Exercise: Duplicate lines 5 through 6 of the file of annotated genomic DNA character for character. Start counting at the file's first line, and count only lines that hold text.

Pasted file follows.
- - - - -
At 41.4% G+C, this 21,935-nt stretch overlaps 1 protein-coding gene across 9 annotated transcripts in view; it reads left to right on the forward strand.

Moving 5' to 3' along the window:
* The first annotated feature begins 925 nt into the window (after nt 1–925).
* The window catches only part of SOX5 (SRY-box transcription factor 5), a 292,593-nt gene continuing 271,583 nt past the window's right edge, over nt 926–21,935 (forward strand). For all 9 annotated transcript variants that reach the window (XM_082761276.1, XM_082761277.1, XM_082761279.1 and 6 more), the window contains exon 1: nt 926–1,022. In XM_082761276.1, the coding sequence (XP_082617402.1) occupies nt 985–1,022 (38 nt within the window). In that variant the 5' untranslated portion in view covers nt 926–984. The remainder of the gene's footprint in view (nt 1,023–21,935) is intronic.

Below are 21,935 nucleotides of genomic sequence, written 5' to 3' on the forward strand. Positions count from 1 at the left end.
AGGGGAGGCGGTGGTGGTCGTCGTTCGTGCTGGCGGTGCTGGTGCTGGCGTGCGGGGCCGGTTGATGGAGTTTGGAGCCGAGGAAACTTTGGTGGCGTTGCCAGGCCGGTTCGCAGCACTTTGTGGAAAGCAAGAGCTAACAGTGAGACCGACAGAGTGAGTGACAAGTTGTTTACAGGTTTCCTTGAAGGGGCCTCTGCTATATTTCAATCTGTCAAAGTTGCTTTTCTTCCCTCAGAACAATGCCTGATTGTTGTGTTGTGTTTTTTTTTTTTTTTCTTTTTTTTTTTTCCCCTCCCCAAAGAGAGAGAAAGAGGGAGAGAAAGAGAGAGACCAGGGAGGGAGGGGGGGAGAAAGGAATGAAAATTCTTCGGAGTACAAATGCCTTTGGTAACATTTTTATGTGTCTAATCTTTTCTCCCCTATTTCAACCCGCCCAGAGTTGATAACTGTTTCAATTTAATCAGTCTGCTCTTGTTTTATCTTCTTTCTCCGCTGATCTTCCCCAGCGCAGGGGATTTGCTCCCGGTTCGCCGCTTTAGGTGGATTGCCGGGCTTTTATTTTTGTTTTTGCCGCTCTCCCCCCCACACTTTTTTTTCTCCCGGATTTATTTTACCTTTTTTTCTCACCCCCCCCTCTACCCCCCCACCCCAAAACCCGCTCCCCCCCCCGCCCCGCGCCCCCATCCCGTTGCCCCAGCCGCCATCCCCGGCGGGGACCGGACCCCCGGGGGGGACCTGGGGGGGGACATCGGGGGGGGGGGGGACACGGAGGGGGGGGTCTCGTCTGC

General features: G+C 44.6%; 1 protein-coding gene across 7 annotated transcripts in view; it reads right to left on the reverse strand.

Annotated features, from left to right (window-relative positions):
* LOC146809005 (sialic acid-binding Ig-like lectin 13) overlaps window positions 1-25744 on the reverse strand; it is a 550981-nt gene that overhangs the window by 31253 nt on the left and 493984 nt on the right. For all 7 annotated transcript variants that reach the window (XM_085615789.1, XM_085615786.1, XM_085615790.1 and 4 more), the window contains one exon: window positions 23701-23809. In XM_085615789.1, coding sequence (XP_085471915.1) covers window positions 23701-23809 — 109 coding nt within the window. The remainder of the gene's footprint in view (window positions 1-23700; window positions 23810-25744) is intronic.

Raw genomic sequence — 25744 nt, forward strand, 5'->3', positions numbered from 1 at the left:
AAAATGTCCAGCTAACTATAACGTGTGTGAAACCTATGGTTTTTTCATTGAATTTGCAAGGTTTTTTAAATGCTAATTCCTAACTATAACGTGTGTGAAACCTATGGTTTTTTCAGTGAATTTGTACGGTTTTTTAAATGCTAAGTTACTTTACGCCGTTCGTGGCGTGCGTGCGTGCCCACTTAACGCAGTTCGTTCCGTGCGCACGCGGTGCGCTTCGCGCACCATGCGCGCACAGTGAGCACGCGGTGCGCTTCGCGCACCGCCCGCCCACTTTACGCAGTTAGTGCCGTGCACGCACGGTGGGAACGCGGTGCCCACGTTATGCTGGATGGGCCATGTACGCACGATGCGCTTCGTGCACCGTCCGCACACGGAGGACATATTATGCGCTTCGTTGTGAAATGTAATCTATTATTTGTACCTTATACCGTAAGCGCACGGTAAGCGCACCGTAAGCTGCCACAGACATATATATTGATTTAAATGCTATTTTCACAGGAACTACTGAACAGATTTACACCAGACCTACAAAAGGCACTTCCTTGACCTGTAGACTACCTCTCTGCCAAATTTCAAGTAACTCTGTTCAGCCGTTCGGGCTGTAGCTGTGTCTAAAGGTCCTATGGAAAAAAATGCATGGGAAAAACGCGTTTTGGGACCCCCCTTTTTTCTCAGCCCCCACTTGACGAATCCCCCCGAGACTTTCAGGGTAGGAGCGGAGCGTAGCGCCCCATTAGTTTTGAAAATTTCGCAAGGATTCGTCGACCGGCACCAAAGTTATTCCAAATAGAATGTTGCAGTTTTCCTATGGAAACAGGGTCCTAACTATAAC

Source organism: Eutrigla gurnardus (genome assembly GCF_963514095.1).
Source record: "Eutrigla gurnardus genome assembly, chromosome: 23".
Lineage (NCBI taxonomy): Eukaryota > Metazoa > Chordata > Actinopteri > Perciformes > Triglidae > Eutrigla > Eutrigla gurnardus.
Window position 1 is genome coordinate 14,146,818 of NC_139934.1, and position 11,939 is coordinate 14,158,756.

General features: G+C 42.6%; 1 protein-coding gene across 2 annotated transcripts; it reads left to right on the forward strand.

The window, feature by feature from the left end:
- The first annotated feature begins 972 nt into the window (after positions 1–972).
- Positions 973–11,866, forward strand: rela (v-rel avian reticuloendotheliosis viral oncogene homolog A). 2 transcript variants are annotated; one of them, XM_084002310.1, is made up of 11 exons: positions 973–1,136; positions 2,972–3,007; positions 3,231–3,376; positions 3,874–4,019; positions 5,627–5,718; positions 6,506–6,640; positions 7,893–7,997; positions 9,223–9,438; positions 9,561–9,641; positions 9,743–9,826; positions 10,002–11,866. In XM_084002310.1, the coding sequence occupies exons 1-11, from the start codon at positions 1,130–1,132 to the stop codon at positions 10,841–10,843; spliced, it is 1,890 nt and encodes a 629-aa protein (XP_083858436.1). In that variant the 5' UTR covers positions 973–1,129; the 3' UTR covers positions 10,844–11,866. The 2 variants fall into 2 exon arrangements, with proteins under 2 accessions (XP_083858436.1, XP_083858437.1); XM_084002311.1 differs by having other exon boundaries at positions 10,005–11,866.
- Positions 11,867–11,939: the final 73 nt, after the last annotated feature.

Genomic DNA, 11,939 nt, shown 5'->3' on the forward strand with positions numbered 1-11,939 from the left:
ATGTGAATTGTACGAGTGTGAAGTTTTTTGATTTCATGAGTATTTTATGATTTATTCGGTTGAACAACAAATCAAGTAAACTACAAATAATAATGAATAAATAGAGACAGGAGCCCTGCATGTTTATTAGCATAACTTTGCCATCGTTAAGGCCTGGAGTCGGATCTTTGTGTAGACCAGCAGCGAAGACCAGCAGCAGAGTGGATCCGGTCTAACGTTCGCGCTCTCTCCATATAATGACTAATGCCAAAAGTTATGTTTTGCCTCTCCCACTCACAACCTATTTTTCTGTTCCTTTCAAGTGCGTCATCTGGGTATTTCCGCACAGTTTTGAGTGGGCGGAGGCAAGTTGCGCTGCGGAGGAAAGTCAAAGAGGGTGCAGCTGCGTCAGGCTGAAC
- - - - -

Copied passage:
Below are 21,935 nucleotides of genomic sequence, written 5' to 3' on the forward strand. Positions count from 1 at the left end.
AGGGGAGGCGGTGGTGGTCGTCGTTCGTGCTGGCGGTGCTGGTGCTGGCGTGCGGGGCCGGTTGATGGAGTTTGGAGCCGAGGAAACTTTGGTGGCGTTGCCAGGCCGGTTCGCAGCACTTTGTGGAAAGCAAGAGCTAACAGTGAGACCGACAGAGTGAGTGACAAGTTGTTTACAGGTTTCCTTGAAGGGGCCTCTGCTATATTTCAATCTGTCAAAGTTGCTTTTCTTCCCTCAGAACAATGCCTGATTGTTGTGTTGTGTTTTTTTTTTTTTTTCTTTTTTTTTTTTCCCCTCCCCAAAGAGAGAGAAAGAGGGAGAGAAAGAGAGAGACCAGGGAGGGAGGGGGGGAGAAAGGAATGAAAATTCTTCGGAGTACAAATGCCTTTGGTAACATTTTTATGTGTCTAATCTTTTCTCCCCTATTTCAACCCGCCCAGAGTTGATAACTGTTTCAATTTAATCAGTCTGCTCTTGTTTTATCTTCTTTCTCCGCTGATCTTCCCCAGCGCAGGGGATTTGCTCCCGGTTCGCCGCTTTAGGTGGATTGCCGGGCTTTTATTTTTGTTTTTGCCGCTCTCCCCCCCACACTTTTTTTTCTCCCGGATTTATTTTACCTTTTTTTCTCACCCCCCCCTCTACCCCCCCACCCCAAAACCCGCTCCCCCCCCCGCCCCGCGCCCCCATCCCGTTGCCCCAGCCGCCATCCCCGGCGGGGACCGGACCCCCGGGGGGGACCTGGGGGGGGACATCGGGGGGGGGGGGGACACGGAGGGGGGGGTCTCGTCTGC